Please provide a one to two-page paper on the topic. This work should include an opening paragraph clearly restating the questions (DO Not simply copy the questions). Then apply at least one complete paragraph on each of the topics, followed by a closing or summary paragraph. Cites and structure should comply with APA v6 style.
Project Repat Gives Old T-Shirts New Life
Ross Lohr and Nathan Rothstein have built a thriving small business from the idea of giving old T-shirts new life by having them cut into squares and sewn into comfortable fleece-backed quilts. The Boston-based company is named Project Repat because it is dedicated to repatriating textile-industry jobs and helping U.S. workers earn a living wage by sewing T-shirt quilts made to order.
To start, customers visit the Project Repat Web site (www.projectrepat.com) and select the size of their quilt, based on the number of T-shirts they want sewn together. Then they choose the color of fleece for the backing, enter their payment information, and place the order. Project Repat responds with detailed instructions for preparing the T-shirts and shipping them to one of its two contract manufacturing centers, the one in Fall River, Massachusetts, or the one in Valdeze, North Carolina. Once the T-shirts arrive, the company confirms the receipt of the T-shirts by sending an email to the customer. Within about a month, the new quilt made of old T-shirts is on its way back to the customer, ready to be enjoyed for the warmth and the memories.
The original business plan was to make good use of T-shirts that had been discarded by U.S. consumers and wound up in Kenya. The cofounders raised money via crowdfunding to pay for designing fashion accessories including tote bags and scarves made from old T-shirts. Once designs were completed, local Kenyan artisans were then employed to turn the designs into finished products that were then shipped to America for sale. However, feedback from U.S. customers quickly led the company to refocus on creating something new from customers’ own T-shirts that had nostalgic value. So Project Repat switched from production of fashion accessories in Kenya to production of T-shirt quilts in America through contract manufacturers that paid and treated their workers well. The new business plan reflects this change in direction. Simply put, Project Repat gets the old tees from customers, cuts the T-shirts into squares, sews them together with fleece backing, and ships out a highly personal finished quilt—a collage of their own T-shirts.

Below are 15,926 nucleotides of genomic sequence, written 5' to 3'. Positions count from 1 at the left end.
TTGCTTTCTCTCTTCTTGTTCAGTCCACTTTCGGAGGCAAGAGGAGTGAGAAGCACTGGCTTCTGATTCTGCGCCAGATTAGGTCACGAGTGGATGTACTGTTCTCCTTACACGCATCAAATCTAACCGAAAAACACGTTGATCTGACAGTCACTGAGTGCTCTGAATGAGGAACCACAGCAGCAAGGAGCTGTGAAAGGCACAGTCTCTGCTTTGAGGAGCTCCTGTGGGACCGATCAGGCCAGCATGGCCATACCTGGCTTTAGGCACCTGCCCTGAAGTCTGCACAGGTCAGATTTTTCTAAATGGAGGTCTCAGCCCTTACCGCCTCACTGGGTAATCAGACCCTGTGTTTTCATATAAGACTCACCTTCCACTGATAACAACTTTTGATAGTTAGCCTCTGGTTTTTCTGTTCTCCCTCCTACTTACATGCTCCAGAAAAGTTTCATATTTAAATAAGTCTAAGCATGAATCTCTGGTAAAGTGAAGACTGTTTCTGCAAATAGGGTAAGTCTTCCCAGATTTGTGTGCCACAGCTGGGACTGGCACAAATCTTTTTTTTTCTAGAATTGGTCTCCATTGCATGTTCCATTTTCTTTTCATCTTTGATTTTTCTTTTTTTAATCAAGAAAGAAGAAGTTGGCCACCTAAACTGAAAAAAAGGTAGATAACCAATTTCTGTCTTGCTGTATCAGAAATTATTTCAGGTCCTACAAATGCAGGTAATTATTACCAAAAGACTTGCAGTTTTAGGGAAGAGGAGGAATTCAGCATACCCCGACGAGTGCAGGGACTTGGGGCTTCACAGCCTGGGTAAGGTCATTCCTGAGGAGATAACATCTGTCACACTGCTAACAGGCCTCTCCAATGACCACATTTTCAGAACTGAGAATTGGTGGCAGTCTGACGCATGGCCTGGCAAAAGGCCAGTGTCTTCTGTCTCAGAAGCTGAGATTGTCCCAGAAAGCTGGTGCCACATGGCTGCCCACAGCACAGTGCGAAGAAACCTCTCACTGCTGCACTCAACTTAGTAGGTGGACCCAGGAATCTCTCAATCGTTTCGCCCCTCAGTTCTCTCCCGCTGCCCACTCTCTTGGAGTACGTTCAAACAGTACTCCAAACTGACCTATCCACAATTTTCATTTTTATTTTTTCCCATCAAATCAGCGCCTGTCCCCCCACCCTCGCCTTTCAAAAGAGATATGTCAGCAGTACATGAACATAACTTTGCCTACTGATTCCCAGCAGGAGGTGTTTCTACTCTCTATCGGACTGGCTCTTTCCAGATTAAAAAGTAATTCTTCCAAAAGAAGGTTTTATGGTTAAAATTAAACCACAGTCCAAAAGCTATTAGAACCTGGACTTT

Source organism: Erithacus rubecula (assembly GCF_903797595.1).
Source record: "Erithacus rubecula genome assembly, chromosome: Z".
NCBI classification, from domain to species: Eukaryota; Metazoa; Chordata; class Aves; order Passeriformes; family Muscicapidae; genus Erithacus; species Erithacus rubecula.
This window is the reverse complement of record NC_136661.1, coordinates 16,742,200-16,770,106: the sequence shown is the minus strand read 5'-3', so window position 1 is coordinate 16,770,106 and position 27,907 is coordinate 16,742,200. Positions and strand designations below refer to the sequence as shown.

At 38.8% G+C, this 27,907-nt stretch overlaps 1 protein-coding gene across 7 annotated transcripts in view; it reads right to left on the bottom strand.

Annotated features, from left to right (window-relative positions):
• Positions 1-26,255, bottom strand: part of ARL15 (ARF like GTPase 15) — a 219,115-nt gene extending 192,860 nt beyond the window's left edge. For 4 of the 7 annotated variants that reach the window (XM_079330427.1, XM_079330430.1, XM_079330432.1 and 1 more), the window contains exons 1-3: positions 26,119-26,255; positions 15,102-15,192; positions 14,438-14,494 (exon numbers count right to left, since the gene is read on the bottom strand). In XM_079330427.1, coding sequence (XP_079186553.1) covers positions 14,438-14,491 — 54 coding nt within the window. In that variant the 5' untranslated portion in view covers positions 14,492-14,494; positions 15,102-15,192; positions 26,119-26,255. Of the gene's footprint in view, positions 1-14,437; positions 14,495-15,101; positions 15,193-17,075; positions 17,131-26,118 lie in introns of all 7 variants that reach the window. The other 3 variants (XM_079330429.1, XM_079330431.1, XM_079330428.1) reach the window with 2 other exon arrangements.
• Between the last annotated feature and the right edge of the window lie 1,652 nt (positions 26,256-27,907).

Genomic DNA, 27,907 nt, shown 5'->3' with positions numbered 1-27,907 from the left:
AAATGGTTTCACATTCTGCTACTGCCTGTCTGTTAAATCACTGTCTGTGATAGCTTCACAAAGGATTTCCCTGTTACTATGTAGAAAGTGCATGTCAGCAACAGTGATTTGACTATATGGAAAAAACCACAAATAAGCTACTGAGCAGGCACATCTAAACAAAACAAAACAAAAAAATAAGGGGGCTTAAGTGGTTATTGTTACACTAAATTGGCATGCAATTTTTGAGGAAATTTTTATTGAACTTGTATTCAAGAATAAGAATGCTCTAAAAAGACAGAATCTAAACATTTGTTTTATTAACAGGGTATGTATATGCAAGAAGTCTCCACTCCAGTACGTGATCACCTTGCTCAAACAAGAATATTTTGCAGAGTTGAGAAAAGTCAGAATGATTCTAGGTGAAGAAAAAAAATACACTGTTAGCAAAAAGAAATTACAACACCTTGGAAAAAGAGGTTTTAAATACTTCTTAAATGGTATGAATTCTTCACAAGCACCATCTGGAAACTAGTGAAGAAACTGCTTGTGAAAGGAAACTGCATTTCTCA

Project Repat was set up as a regular corporation because it was seeking funding from venture capitalists and angel investors. One of the original cofounders and a designer received some shares in the corporation. However, the current management team of CEO Ross Lohr and President Nathan Rothstein—who together are the primary shareholders—would have preferred to establish Project Repat as an S corporation or an LLC, in part because the tax bill would be a little lower. Lohr and Rothstein have also taken Project Repat through the process of qualifying as a B corporation, which signals their commitment to pursuing social responsibility goals as well as financial goals.
Now Project Repat is reaching out to potential customers via social media sites like Facebook, Twitter, YouTube, Pinterest, and Instagram. The business is growing and the number of T-shirt quilts it produces has grown each year since the company started back in 2012. The best part of the business is that it is a way for customers to use their beloved T-shirts in a new form and relive happy memories every time they use the quilt. With over $4 million in annual revenue, the company has been responsible for recycling over a million T-shirts that might otherwise have been relegated to landfills. Just as important, Project Repat’s rapid growth has resulted in the creation of dozens of jobs for U.S. workers, an economic benefit to the local communities where they live and work.
Considering the tax benefits, why would investors not want Project Repat to be an S corporation?
One of the cofounders of Project Repat is no longer with the company, although he retains a small ownership stake. What complications might this change have caused if Project Repat was set up as a partnership rather than a corporation?
Imagine you’re an angel investor looking to invest in young companies. What questions would you ask the management team at Project Repat before making a final decision about investing in it?
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